By Ken Scrudato on April 9, 2012
1967. Hippies decisively and visibly represented the countercultural reaction to all of the old regime’s evils (war crimes) and injustices (institutionalized prejudice), by means of shambolic style, liberal drug experimentation, peace-and-love ideology and, most enduringly, politicized rock music. Yet in 2012, it is the cultural legacy of what came out of a small New York enclave of narcissistic weirdoes known as The Factory that resonates most relevantly. To wit, works by Andy Warhol regularly fetch eight figures…while hippie culture has settled into a perpetual self-parody.
The Velvet Underground, of course, were The Factory’s official musical front. They remain one of the few most-influential rock bands in history. Yet on paper, they seemed a virtual impossibility: Lou Reed, the gruff but arty Brooklyn Jew; Sterling Morrison, the unassuming guitar virtuoso from Long Island; Moe Tucker, a keypunch-operator-turned-stand-up-(stand-up!)-drummer; and, finally, John Cale, the dashing but radically inclined son of a Welsh coal miner, on bass and viola. Together, they dragged rock and roll violently into the swelling avant-garde.
Cale had broken from his humble but odd upbringing (his mother taught him only Welsh, his father spoke only English) by allying with London’s artistic new guard while studying music at Goldsmiths College in the early ’60s. And while London was awash in a brightly colored, mod pop revolution, Cale and his cohorts were looking to Deutschland and Gotham for an instruction manual on cultural deconstruction. In New York, John Cage was composing silence; Yves Klein’s The Void found the artist provocatively exhibiting a blank gallery; and the Fluxus movement had set out to demolish the last vestiges of bourgeois banality in art. In Darmstadt, Germany, Karlheinz Stockhausen was exploding the boundaries of modern composition.
Cale with viola in the early '70s;
courtesy of Cale Archives (PROMO)
Cale recalls of his Goldsmiths days, “I was hanging out with [experimental composer] Cornelius Cardew and the artist Robin Page. Cornelius was part of the avant-garde in London, but he’d gone to Germany and been to the Stockhausen classes that La Monte [Young] had also been at. He’d met La Monte and knew him. There was a common ground, we were all very much into John Cage and the New York School. Cornelius helped me to put together the Festival of New Music in my last days of college.”
Cale eventually bolted for New York, bringing with him a classical music education. He spent a year working with the NYC bleeding edge—Young, Tony Conrad and Angus MacLise—resulting in the unprecedented Inside the Dream Syndicate series. But his life would be forever changed when he and Conrad met a Pickwick Records exec at a party, who later introduced him to an ornery but romantic young songwriter named Lou Reed.
For proper context, you must remember how relatively tame rock still was at that time. The 20th century had already seen a radical reformation of the visual arts by means of Dada and Surrealism—and Fluxus was reviving the Dada spirit as a commentary on the fractured postwar consumer and media society. Rock and roll had The Doors and Hendrix, but it still mostly followed a set of structural rules. The Velvet Underground were about to introduce it to beautiful chaos, with Cale as the prime sonic agitator.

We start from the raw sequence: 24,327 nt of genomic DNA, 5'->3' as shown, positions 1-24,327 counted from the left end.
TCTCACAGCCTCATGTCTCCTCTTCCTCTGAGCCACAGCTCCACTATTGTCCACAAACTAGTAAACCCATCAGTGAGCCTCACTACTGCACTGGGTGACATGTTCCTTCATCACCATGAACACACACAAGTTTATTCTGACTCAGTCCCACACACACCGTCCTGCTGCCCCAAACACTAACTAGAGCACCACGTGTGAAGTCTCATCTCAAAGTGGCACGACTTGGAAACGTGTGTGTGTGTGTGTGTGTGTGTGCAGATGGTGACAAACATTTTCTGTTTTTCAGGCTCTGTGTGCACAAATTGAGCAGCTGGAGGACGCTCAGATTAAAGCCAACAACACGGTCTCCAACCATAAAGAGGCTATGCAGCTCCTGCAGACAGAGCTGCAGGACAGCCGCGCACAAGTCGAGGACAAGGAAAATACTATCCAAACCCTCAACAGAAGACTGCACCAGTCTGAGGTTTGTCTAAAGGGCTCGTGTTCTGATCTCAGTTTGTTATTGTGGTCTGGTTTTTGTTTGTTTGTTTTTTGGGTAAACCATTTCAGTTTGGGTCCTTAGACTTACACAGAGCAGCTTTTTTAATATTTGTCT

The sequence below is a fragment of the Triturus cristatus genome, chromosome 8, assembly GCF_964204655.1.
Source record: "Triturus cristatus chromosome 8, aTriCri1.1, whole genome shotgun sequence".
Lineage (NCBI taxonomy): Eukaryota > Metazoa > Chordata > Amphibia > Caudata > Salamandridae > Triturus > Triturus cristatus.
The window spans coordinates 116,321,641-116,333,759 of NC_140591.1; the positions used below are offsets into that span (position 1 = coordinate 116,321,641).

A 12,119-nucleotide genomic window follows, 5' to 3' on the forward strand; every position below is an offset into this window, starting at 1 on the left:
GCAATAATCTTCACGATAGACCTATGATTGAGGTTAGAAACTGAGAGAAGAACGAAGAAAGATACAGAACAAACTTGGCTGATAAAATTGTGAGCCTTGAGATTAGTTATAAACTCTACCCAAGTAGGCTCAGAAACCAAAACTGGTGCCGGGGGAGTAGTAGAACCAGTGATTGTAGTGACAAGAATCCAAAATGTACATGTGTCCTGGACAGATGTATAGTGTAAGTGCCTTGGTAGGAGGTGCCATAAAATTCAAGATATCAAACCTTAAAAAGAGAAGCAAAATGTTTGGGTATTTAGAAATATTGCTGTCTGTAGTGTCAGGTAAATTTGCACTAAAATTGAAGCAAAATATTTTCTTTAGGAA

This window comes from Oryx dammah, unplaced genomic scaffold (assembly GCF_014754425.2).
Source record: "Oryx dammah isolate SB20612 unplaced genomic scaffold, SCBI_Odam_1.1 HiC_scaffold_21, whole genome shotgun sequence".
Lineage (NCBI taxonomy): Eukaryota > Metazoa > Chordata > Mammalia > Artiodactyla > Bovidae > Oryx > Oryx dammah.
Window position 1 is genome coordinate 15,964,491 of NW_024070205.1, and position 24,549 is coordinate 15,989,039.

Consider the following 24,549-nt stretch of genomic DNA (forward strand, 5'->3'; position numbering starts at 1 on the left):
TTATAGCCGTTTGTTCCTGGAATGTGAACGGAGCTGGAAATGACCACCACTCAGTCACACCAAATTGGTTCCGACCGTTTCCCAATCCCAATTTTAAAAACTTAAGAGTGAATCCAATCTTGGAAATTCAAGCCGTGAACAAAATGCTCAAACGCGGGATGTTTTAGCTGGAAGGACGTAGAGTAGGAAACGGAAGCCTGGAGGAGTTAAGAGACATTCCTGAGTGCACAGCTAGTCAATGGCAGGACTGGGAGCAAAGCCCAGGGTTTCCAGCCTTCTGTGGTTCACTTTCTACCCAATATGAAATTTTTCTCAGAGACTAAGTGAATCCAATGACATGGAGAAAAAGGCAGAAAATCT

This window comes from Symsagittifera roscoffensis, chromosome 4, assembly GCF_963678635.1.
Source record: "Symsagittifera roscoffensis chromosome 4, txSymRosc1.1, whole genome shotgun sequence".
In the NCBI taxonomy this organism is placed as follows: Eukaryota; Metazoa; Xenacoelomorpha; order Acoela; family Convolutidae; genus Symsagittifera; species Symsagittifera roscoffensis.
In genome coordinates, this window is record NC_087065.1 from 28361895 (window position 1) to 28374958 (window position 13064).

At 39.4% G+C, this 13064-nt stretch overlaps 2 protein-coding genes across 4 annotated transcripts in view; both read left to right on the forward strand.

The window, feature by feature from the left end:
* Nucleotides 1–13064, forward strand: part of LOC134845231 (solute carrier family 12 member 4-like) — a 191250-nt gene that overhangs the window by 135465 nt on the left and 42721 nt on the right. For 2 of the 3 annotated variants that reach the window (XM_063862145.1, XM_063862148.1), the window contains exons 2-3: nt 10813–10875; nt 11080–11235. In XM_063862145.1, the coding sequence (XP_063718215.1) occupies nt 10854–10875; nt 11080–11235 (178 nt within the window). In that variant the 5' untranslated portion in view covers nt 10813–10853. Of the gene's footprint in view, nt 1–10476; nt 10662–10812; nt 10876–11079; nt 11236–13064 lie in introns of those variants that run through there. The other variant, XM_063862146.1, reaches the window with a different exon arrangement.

Cale feeling punk, late '70s;
courtesy of Cale Archives
“The viola is a very melancholy instrument,” Cale says. “But when I got to New York, I changed the whole character of the instrument, it became part of the tapestry for the band. We were trying to get that grandiose Phil Spector panorama going, and the viola with a drone was the closest we could get to it. It worked very well.”
Well, indeed. The Velvet Underground made music that was virulent, antagonistic, aurally piercing and yet somehow also seductively quixotic. Drugs played no small part.
Cale recollects, “We would do the romantic style that Lou really favored, and then there was the orchestral stuff that was a lot more manic and put us very much outside the norm.”
They were quickly “adopted” by Warhol and the Factory crowd, Andy keenly recognizing the value of aligning with the most original and polarizing band of the time. He installed the icily gorgeous Berlin model Nico as vocalist, staged quasi-anarchic multi-media events at the cinematheque dubbed “The Exploding Plastic Inevitable” (with the VU playing in front of projections of Warhol films) and generated a fervor amongst those who got it, while inspiring a kind of terror in those too square to comprehend.
Cale performing at CBGB;
courtesy of Hugh Brown
“We loved it!” enthuses Cale. “It was us against them. Nobody had seen anything like it. It was shambolic, it was exciting, it was dazzling…and it was abrasive. But we had no idea how big of an influence Andy would be. It turned our lives upside down! There was so much publicity all of the sudden; we weren’t prepared for it. Though, having Andy on our side kind of silenced a lot of people, because he was the enfant terrible of art in New York. It was a real cultural revolution going on.”
They went on to record two of the most perception-shattering and important (in terms of immediate and lasting impact) albums of all time, the astonishing debut The Velvet Underground & Nico, and the wicked, noise-laden follow-up White Light/White Heat.
For the rest of "A Broken Hallelujah: The Incomparable Musical Journey of John Cale," stay tuned for Part 2, appearing on FILTERmagazine.com tomorrow.
This article is from FILTER Issue 47